The Every Child Achieves Act Continues Test-based Accountability

U.S. Senator Lamar Alexander (R-TN)
U.S. Senator Lamar Alexander (R-TN)

The Senate bill to reauthorize No Child Left Behind (NCLB), titled the Every Child Achieves Act (ECCA), was heard on the Senate floor this past week. Senator Lamar Alexander, a sponsor of the bill, argued that passage of his bill would go a long way towards ending the pain inflicted under NCLB and provide relief from the testing mania that has permeated schools. Yet, the bill does very little to change the current test-based accountability at the state level.  It retains the 17 NCLB mandated annual tests in grades 3-12 and the inclusion of student test performance on state assessments in state accountability systems.

After the last round of annual testing took over 12 hours to administer, concerns over the federally mandated tests (preserved in ECAA) have reach an all-time-high.  In his remarks on the Senate floor, Sen. Alexander argued  that the current testing mania isn’t created by the federal requirement to take the tests, which he believes only take two hours out of the school year. The real culprit, he claimed, is NCLB’s requirement that student test scores are used as the basis of state accountability systems; it forces states and schools to over-test students in preparation for the high-stakes assessment. He continued that ECAA would end the test-driven culture caused by NCLB by allowing states to design their own accountability systems, thus relieving the pressure of a single test determining school performance.

The problem with this argument is that since the Obama Administration issued NCLB waivers in 2011, the NCLB accountability system referenced by Sen. Alexander hasn’t been used in 45 states. It is the new accountability system created under the waiver, not NCLB’s, that is currently exacerbating the amount of testing.

Under the waiver, states were allowed to develop “state-designed” accountability systems that included additional indicators, not just student test scores, in determining school performance. The hope was that this would stop the testing mania by relieving the pressure of having a single test score determine the school’s grade. Unfortunately, with these new accountability systems, the amount of instructional time lost to preparing students for state assessments has increased, not decreased, and states are experiencing the longest testing windows in history.

The “state-designed” accountability system prescribed by ECAA and touted by Sen. Alexander is very similar in structure to those required under the waivers; therefore, it is unclear why Sen. Alexander believes things will change.  Although ECAA allows states to use a variety of indicators in their overall state accountability system, such as school climate, attendance rates, etc., there is a catch — a big one.  When it comes to identifying low-performing schools — which is what schools fear the most and what drives test pressure — the state must use the same test-based indicators required under the waiver as a “substantial factor.” The additional indicators Sen. Alexander notes would be part of the state accountability system, but they wouldn’t be determining factors in identifying low-performing schools.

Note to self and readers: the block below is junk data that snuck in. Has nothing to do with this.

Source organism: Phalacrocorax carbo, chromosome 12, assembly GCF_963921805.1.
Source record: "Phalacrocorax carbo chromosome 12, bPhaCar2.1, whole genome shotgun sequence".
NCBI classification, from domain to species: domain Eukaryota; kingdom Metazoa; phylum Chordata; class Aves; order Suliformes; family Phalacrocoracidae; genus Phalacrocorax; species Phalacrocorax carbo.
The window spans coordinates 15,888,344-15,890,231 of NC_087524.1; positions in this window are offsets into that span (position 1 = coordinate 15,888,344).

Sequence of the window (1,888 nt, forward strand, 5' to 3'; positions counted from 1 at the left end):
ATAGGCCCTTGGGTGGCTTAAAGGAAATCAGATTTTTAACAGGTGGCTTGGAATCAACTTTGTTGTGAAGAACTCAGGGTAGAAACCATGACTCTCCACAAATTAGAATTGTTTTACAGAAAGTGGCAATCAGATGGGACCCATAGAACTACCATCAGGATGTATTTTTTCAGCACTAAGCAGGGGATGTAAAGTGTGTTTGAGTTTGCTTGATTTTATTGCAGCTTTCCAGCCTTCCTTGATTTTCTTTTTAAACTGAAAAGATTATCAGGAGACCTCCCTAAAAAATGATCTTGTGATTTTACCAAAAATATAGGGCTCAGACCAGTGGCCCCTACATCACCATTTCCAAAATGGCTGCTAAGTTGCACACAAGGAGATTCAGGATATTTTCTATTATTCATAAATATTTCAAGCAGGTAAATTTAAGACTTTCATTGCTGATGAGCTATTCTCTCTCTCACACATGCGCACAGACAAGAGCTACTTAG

Below is a comparison of the high school indicators required under the waiver and the “substantial factors” required in ECAA:

HIGH SCHOOL INDICATORS UNDER NCLB WAIVERS (current)

  1. Student achievement on state assessments in math and English which includes a measure of student growth (based on state assessments)
  2. High school graduation rates
  3. A measure of College and Career Readiness — on track to graduate prepared for entry-level courses at the state’s public higher education institutions or the workforce with the need for remediation.

HIGH SCHOOL SUBSTANTIAL FACTORS UNDER ECAA (proposed)

  1. Student achievement on state assessments in math and English which includes a measure of student growth (based on state assessments)
  2. High school graduation rates
  3. Progress of students on state assessments necessary “to graduate from high school prepared for postsecondary education or the workforce without the need for postsecondary remediation.” (based on state assessments)

Sen. Alexander doesn’t get it. His bill doesn’t offer states more flexibility where it counts, only more of the same test-driven policies enforced by the USED waivers. Regardless of the additional indicators ECAA would allow states to include in the overall accountability system, student performance on the state assessments will continue to drive how schools are identified as low-performing. 

If this bill were to be implemented, schools, teachers, parents, and students would come to unfortunate realization that nothing has changed; schools would still be tethered to the test. The only difference would be that it is the “state designed” accountability systems- not the U.S Department of Education- that are responsible.  In other words, when the inevitable complaints arise about the poorly constructed accountability systems, the U.S. Department of Education will, disingenuously, disclaim responsibility and leave the states holding the bag.